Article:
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2018 Mercedes-AMG GT C Roadster Edition 50

“Just when I thought I was out, they pull me back in.”

Not only is that a great quote from The Godfather: Part III and even better quote from The Sopranos, it is what I said when I saw another version of the Mercedes-AMG GT. I’ve covered the GT S, the GT C Roadster, not one, but two GT Rs and I figured that would be it for a while. Then this came along. The GT C Roadster Edition 50. The Edition 50 is to celebrate the 50th anniversary of AMG which was founded in 1967. As you might have guessed it, AMG made 100 of these Edition 50 cars split evenly between roadsters and coupes, with a handful coming to the United States. Painted in either ‘Designo Graphite Grey Magno’ or ‘Designo Cashmere White Magno’, these special editions received black chrome highlights as well as some different colored wheels. No increase to performance or suspension, just some cool paint and some different badging. So I have to ask, is it worth the premium over a regular GT C Roadster?

CLICK FOR DETAILS: 2018 Mercedes-AMG GT C Roadster Edition 50 on eBay

Year: 2018
Model: AMG GT C Roadster Edition 50
Engine: 4.0 liter twin-turbocharged V8
Transmission: 7-speed automatic
Mileage: 1,000 mi
Price: $250,000 Buy It Now



Don’t get me wrong, this is a really good looking car. These are the types of cars that really work well with matte paint and dark accents as opposed to your four-door sedans that look like you covered in seven cans of Plasti Dip. But there is nothing physically different about this other than the looks. That wouldn’t be a big deal if they weren’t charging a premium for this car. Mercedes-AMG gave a rough ballpark of $155,000 for the coupe and another $15,000 or so for the roadster. Give or take a few options, that is about $15,000 more than the standard GT C. That I can understand, it’s what this seller is asking that I don’t get.

This seller in Massachusetts is asking a whopping $250,000 for this car. Just to do some comparison shopping, I found another one listed for $275,000. I get it, it’s a free market and people can do whatever they want. But this also means I can call them out for doing this as well. These aren’t some crazy 911R or GT2RS that people are bonkers over to buy and willing to pay $100,000 over MSPR to get one. This is just a footnote on an already really good car that people probably don’t even know exist. Do I think these sellers will get this price? Not at all. There are plenty of GT Rs out there for sale right now under the $200,000 mark that is a far better car. I get why AMG made these and it is a cool little project, but this isn’t the home run resellers are looking for. Maybe they should just keep trying to get that allocation for the new GT2RS.

– Andrew


  1. tirefriar
    tirefriar December 30, 2017

    Charging premiums over the MSRP is nothing new for most of the manufacturers. Its market driven and depends on its desirability and rarity. These don’t necessarily go hand in hand when the dealer places an “addendum” on the MSRP. For example the first gen of Miata was launched on the East coast prior to its West coast appearance. If you wanted to be the first one on the west side of the country to own one, you could have bought it from a “flipper” for a heavy mark up, or if you wanted be the first to buy it off the floor of your local west coast Mazda dealership, there was also a premium to pay albeit a much lesser one.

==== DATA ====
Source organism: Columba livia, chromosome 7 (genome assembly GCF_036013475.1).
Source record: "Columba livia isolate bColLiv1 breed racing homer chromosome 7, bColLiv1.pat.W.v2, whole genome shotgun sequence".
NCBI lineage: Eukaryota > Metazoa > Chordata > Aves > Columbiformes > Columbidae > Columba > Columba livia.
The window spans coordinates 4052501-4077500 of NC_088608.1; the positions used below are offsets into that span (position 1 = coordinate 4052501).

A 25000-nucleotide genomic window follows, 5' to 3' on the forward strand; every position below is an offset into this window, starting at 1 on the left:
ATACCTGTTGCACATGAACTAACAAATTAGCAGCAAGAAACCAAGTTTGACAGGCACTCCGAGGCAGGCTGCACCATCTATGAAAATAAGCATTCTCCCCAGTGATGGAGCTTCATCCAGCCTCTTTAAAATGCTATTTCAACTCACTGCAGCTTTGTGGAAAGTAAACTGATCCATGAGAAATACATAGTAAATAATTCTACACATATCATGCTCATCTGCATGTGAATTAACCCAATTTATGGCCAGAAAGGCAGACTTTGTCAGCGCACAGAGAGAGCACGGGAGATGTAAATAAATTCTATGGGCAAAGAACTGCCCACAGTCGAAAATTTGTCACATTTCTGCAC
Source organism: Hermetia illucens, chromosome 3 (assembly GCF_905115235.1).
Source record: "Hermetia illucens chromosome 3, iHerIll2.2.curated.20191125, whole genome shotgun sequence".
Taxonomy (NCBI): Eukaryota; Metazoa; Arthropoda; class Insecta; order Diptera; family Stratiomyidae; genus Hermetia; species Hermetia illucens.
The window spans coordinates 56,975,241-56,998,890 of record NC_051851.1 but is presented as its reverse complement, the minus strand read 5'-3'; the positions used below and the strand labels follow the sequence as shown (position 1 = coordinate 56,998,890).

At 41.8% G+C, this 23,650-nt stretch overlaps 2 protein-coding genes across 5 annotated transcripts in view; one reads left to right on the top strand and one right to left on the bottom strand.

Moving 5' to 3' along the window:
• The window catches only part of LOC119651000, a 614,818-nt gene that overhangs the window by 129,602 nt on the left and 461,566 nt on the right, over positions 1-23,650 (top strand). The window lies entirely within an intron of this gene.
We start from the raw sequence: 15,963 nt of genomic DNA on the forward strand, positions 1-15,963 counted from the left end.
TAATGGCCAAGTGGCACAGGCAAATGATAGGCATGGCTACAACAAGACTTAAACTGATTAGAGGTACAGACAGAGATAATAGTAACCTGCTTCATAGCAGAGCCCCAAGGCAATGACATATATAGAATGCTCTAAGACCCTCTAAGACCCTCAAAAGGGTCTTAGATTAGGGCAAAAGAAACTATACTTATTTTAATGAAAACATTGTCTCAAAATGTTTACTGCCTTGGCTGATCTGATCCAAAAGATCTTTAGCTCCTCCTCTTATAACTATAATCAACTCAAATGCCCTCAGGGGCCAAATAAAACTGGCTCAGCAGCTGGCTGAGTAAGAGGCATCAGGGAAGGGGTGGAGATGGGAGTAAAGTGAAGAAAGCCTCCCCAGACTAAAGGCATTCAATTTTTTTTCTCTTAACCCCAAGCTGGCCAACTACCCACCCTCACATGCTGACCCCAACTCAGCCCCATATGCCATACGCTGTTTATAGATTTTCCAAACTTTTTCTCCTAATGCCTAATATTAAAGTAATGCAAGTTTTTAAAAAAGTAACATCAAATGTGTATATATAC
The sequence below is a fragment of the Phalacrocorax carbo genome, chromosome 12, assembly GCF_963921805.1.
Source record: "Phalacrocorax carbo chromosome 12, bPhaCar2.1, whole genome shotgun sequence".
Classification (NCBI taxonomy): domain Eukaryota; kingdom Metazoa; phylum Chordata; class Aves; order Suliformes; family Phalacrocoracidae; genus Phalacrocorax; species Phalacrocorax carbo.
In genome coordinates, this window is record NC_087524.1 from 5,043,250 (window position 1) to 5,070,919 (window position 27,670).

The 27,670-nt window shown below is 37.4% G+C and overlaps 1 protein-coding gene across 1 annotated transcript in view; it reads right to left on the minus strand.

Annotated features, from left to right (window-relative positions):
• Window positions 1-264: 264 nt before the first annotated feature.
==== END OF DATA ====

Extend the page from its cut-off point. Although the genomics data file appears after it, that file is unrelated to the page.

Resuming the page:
When MB R230 was launched, Shook Knight was among the first to own one but had to pay a So Cal dealership approximately $20k over sticker for the privilege. Even weeks a month after the launch, there were clients willing to pay $5k-$10k over sticker to own the new SL. IIRC, MB got involved in cases of excessive mark-ups but the market corrected itself within a very short period of time.

    When confronted over the markup on sought after new arrivals as being greedy, dealers justify the markup as a business decision driven by the bottom line, not greed. For example, a typical sale/lease of the MB C-class results in much lower profit margin (and sometimes loss) for the selling dealer. However, the factory still makes their profit on the cheaper cars and insist that the dealers do their darnest to trip as many of the C and some of the E class over the curb. The more of these “counters” they can RDR, the better their allocation of niche modes such GT will be. Dealer than views the markup as means to offset any loss of profit on sales of the “counters”.

    With 100 of Edition 50 cars being offered, its safe to say that not every dealer in the US, let alone the world, would ever get to see one. I am sure that there are at least ONE MB well heeled die hard that can afford this asking price and probably will. Sadly, most of these cars will end up as displays in climate controlled environment. So, is the Edition 50 worth the $100k markup? The market holds the key to that answer. My opinion, is a) no, its not worth it and b) this car will sell for the asking price or close to it.

  2. Arun R
    Arun R December 30, 2017

    A special edition for the GTC version is difficult – on one hand to truly justify any premium there has to be something beyond paint , like the GTS models in the porsche line up with a bit of increased power.

    But since the GTC is the middle child here there is no way to add power and still maintain the exclusivity of the GTR model….IMO they should have made a special edition of the GTR instead and they might have been able to get away with just special paint !

  3. ActionBronson
    ActionBronson January 1, 2018

    You can get a GT C roadster specced in that paint from factory for cheaper than a quarter mil. These flippers are not in touch with reality.

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